The allegation of being among top corrupt countries is not wholly based on the solid rock of irrefutable evidences and may be considered exaggerated. However, some sectors like power, communications, transport, Road maintenance, public procurement, lower level judiciary and law enforcement, are known to be afflicted with pervasive corruption. The press freedom as assent by president Jonathan in the FOI Act may have inspired the local media to exercised their right on a highlight in the spirit of democratic tradition made on incident of corruption. The like of the same are not even reported in many countries because of lack of access to information or strict laws suffocating press freedom or whatever. But that is no justification for the government to tolerate corruption. This society must grow from within to display higher potential and greater ability to survive well. That means living with dignity by shedding or strenuously containing with a sense of self-respect and national duty all such homicidal bad practices including corruption, without further loss of time. Such corrupt practices, be they in politics or in offices or in social transactions, have invariably curtailed the national progress over the years.

Bluntly speaking, the government cannot entirely disown the discredit for not being able to effectively combat corruption and activate the Economic and Financial Crime Commission (EFCC) yet as an efficient authority with teeth for ably serving its founding objective. The facts of the organizational structure and rules of business of the commission not being yet finalized and put into effect raise grave questions about the sincerity of purpose or efficiency of the government or its relevant officials. The relevant government officials and the commission secretariat should now be on their feet with a great sense of urgency to remove the bottlenecks that hold back the EFCC from effectively discharging its functions.

It is very unfortunate that there is no one who can sack EFCC’s inefficient members? Then who selects them? I think the EFCC should consist of not only legal people but also journalists for honest reporting and detection. I have also wondered why eg in Power Holding Company Of Nigeria (PHCN) the inefficient managers and employees are never sacked? Two more suggestions:
1) For the custom’s side corruption, I think a % based salary on tax recovered might be a better incentive not to steal. A % based salary enables the tax collector to earn high amounts based on the size of the tax collected so that might eliminate the need to steal in an environment where honesty is very needed.2) A manager can easily be judged by his results. So why can’t more managers be sacked based on productivity measurements in the Government sector also?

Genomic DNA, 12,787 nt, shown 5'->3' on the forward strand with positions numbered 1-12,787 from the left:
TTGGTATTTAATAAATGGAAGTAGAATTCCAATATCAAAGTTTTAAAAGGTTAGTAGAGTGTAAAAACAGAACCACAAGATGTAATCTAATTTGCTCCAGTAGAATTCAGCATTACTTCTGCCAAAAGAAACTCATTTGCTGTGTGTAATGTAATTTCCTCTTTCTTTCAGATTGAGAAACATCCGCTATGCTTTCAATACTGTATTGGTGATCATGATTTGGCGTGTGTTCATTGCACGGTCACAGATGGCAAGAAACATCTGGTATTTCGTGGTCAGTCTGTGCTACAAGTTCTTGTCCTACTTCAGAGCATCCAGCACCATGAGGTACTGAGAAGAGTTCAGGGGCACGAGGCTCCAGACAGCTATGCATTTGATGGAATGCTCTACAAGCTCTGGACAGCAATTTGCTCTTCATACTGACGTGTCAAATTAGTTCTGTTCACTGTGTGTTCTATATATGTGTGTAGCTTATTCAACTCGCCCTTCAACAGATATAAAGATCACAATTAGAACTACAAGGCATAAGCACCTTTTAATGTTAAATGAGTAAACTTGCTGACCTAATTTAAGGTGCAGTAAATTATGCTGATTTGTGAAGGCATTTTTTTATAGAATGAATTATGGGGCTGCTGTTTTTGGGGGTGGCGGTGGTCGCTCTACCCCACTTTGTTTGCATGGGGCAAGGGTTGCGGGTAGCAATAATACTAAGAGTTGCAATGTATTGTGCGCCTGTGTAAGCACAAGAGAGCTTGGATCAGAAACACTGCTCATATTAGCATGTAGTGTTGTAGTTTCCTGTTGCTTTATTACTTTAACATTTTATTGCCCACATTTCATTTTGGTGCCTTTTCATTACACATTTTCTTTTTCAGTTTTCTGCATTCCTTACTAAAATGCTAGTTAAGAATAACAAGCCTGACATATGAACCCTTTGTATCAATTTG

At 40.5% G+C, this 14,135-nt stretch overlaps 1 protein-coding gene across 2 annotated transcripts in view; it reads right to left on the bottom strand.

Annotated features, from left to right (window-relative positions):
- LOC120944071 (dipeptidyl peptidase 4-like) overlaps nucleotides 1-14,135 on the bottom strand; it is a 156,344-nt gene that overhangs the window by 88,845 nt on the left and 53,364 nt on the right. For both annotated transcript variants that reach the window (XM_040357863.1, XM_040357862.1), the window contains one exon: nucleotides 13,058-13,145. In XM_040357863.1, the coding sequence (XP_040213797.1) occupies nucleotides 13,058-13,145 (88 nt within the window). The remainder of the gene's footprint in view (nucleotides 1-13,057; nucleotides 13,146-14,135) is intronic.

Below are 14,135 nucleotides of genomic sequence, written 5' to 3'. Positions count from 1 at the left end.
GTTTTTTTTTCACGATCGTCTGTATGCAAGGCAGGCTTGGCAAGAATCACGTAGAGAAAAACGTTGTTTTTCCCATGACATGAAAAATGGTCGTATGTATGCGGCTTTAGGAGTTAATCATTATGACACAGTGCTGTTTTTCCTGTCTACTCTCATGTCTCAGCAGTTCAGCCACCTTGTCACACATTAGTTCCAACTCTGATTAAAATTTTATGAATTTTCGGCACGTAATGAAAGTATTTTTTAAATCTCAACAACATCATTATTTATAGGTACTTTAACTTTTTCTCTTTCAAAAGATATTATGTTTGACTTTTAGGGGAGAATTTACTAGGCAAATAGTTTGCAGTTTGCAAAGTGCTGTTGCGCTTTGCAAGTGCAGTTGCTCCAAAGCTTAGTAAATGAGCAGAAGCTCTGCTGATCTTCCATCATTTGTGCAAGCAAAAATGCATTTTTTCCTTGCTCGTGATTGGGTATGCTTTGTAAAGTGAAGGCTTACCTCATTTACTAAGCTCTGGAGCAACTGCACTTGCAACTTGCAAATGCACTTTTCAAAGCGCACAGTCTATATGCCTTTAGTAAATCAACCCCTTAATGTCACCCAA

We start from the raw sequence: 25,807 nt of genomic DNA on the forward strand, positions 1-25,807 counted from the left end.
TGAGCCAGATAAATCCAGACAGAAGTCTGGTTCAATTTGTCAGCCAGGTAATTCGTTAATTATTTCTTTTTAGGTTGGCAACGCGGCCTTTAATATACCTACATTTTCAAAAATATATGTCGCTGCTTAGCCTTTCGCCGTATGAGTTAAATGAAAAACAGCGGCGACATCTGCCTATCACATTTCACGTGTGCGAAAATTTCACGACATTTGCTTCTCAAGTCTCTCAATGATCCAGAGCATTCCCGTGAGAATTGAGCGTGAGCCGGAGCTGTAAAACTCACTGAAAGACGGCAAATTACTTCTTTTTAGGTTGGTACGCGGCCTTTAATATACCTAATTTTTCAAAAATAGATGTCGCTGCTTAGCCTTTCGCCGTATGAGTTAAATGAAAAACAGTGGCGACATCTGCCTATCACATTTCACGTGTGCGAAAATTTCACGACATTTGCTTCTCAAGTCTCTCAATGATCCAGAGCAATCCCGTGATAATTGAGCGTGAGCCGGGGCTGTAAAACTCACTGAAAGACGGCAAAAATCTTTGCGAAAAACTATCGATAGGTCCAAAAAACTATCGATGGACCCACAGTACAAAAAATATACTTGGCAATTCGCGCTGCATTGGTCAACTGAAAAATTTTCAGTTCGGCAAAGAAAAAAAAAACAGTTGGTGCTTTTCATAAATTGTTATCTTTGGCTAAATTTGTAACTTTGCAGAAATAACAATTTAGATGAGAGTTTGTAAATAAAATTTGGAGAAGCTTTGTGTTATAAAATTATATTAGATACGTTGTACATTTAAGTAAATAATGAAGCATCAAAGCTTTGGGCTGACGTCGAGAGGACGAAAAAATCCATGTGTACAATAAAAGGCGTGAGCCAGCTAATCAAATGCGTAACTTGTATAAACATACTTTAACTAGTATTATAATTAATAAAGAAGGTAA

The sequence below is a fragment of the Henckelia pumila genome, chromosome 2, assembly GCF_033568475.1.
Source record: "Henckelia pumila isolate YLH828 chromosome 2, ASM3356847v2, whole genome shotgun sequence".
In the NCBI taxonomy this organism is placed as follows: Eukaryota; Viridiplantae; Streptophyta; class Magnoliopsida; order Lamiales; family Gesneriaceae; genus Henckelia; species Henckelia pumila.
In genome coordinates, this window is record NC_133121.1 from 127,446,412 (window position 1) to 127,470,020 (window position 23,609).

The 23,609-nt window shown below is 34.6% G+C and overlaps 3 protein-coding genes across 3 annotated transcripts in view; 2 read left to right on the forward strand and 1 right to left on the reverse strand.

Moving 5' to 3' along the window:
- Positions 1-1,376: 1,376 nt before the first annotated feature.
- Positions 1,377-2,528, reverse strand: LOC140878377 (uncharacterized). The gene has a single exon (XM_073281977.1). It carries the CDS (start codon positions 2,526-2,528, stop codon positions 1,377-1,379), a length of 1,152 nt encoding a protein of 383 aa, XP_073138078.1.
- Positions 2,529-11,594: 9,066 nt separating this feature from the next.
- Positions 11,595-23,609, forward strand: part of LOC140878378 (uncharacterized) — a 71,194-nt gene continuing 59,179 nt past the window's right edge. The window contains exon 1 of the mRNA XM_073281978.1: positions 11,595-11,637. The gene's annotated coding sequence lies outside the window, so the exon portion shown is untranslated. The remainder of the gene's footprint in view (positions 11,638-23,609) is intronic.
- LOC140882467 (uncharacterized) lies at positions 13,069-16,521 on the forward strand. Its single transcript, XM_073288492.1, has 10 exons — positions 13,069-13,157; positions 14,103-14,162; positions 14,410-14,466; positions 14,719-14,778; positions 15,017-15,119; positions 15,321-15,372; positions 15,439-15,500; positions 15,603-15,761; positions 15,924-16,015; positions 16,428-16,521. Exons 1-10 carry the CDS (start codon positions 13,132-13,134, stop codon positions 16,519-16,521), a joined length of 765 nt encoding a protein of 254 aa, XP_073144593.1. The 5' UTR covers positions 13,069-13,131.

Recently my auntie had to use the new National Hospital Abuja,. Despite all the new glossy floors, equipment, buildings etc they were still not keeping to hygiene rules. My auntie had been given someone else’s used gown and they sometimes don’t change the sheet on the operating table’s bed etc. Who is responsible for ensuring that patients who are paying so much can get the required hygiene service in this example ?, The predominant problems range from lack of adequate number of medical doctors, abscondment from duties by medical workers, and power problems. The number of patients at those hospitals is usually overwhelming. I find such practices very upsetting. Whose money is the management or employees saving?

Lack of supervision is evident in many government departments. But the “art” of concealing misdeeds cannot be attributed to that. Most ‘HODs’ take bribes almost openly. When he sold a State-owned enterprise at an extremely low price, piles of complaints flooded the authorities and the victimized workers protested, but the higher authorities remained deaf. Such incidents happened repeatedly, and instead of being punished indicted politicians are being re-appointed, making a mockery of the Nigeria’s anti-corruption system.

If public opinion is neglected, the anti-corruption system cannot function effectively. The EFCC was formed with high hopes, but the hopes were not fulfilled the repeated calls to allow public supervision in the running of the anti-corrupt

ion system have fallen on the authorities’ deaf ears. But the authorities should know that to prevent crimes like indicted politician, they have to listen to public opinion. Corruption in health care costs more than money. When it has become a crime to treat victim of gun-shot, even when it is evident and obvious with public testimony that s/he is not a criminal but attacked by armed robbers – how do you put a price on that? The price of corruption in health care is paid in human suffering.”

“Corruption eats away at the public’s trust in the medical community. People have a right to expect that the drugs they depend on are real. They have a right to think that doctors place a patient’s interests above profits. And most of all, they have a right to believe that the health care industry is there to cure, not to kill.

When the education system has failed to instill moral values in childhood and the same education system has failed to design and adopt procedures for capturing the culprits then the only option left is the hard chop of the axe which consists of:

1) Sack employees and Government regime who are found to be inefficient and corrupt as a first response.

2) If possible bring them to justice who might involve a hefty fine or recover the stolen amounts and/or imprisonment for the various breaches of duty.

3) Set up a watchdog body eg like in the accounting world you have the audit firms who are the watchdogs. Of course the EFCC is supposed to be detecting and capturing the corrupt people/organizations but they too might be infested internally. So then someone honest from higher up has to sack the EFCC employees who are putting up unnecessary barriers and showing signs of inefficiency.

4) There are plenty of evidence that are uncovered by newspapers so why can’t the EFCC? May be the EFCC members need to be selected from honest journalists?